In Queensland vegetation management is primarily governed by the Vegetation Management Act 1999 (VMA) and Sustainable Planning Act 2009 (SPA).  The vegetation management framework has been criticised as not only being too restrictive but also too confusing and complex to operate under.

The Vegetation Management Framework Amendment Act 2013 has recently been passed by Parliament to simplify the operation of vegetation management controls and support economic growth, particularly in the areas of agriculture and construction, whilst maintaining protections for important native vegetation.

Key changes made by the Act include:

  • introducing new clearing purposes for ‘high value agriculture clearing’, ‘irrigated high value agriculture clearing’ and ‘necessary environmental clearing’;
  • removing high value regrowth regulations on freehold and indigenous land while retaining regrowth control on leasehold land for agriculture and grazing purposes on reef water courses;
  • introducing provisions that allow the Minister to establish self-assessable vegetation clearing codes for routine management activities such as for the clearing of weeds and pests, fodder harvesting and environmental clearing;
  • replacing the current mapping system with one map (defined as the ‘Regulated Vegetation Management Map’) which consolidates information previously located on the regional eco-system map, the remnant vegetation map and the re-growth vegetation map;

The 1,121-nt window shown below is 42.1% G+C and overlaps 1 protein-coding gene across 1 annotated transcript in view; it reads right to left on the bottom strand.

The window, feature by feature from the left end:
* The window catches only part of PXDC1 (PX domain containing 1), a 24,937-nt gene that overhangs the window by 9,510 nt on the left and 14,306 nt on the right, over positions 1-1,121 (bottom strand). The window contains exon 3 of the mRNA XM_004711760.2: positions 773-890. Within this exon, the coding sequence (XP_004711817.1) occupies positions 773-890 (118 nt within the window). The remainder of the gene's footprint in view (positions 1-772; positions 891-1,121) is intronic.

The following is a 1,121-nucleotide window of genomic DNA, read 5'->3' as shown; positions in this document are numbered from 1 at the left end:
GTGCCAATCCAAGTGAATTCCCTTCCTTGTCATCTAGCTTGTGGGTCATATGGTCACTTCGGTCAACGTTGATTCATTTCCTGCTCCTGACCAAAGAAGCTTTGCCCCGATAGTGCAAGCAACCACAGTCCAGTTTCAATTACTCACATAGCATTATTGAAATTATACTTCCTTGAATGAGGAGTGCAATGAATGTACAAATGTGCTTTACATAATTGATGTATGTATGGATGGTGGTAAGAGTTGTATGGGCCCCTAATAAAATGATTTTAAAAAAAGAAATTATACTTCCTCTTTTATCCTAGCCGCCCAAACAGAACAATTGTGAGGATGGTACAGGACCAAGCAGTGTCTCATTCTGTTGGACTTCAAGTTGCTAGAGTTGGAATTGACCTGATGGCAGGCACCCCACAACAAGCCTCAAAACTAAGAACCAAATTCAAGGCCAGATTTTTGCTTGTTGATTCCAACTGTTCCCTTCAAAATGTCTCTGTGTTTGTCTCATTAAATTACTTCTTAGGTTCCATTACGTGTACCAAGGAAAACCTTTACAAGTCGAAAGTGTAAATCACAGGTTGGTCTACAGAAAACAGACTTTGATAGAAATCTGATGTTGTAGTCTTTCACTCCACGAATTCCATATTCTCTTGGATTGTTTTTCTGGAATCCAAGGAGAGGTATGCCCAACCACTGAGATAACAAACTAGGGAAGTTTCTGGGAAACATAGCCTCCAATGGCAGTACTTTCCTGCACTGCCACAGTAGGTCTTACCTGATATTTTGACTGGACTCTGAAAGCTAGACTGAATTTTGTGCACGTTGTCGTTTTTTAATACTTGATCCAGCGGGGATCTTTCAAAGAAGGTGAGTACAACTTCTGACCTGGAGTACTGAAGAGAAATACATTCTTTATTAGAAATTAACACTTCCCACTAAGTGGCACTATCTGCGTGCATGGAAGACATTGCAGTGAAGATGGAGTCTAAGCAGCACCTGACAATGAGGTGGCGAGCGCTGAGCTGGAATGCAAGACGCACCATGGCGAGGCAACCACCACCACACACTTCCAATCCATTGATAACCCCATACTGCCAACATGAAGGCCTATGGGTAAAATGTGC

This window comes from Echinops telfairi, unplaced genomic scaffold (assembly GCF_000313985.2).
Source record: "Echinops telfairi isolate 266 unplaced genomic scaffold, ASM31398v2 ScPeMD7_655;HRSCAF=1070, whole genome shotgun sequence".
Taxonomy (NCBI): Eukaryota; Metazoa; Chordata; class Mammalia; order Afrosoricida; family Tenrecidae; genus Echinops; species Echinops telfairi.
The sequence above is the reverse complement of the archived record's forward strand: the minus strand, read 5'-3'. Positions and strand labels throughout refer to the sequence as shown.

• requiring the Court to apply the existing sentencing provisions under the Penalties and Sentences Act 1992 to provide a more equitable and consistent approach to the sentencing of unlawful clearing by removing penalty provisions in the VMA; and
  • removing unfair enforcement and compliance provisions such as the reversal of the onus of proof and reinstating the ‘mistake of fact’ defence.

Effect on landholders, businesses and government

The reforms should simplify the operation of vegetation controls under the VMA and SPA and provide greater flexibility to clear native vegetation in some circumstances.  The new mapping should in particular assist land owners and others determine when approval is required to clear native vegetation.

However, it should be noted that strict controls still apply to the management of native vegetation.  For example, stringent requirements must be satisfied when applying for a ‘high value agriculture clearing’ or an ‘irrigated high value agriculture clearing'.

Significant penalties also continue to apply to unlawful vegetation clearing.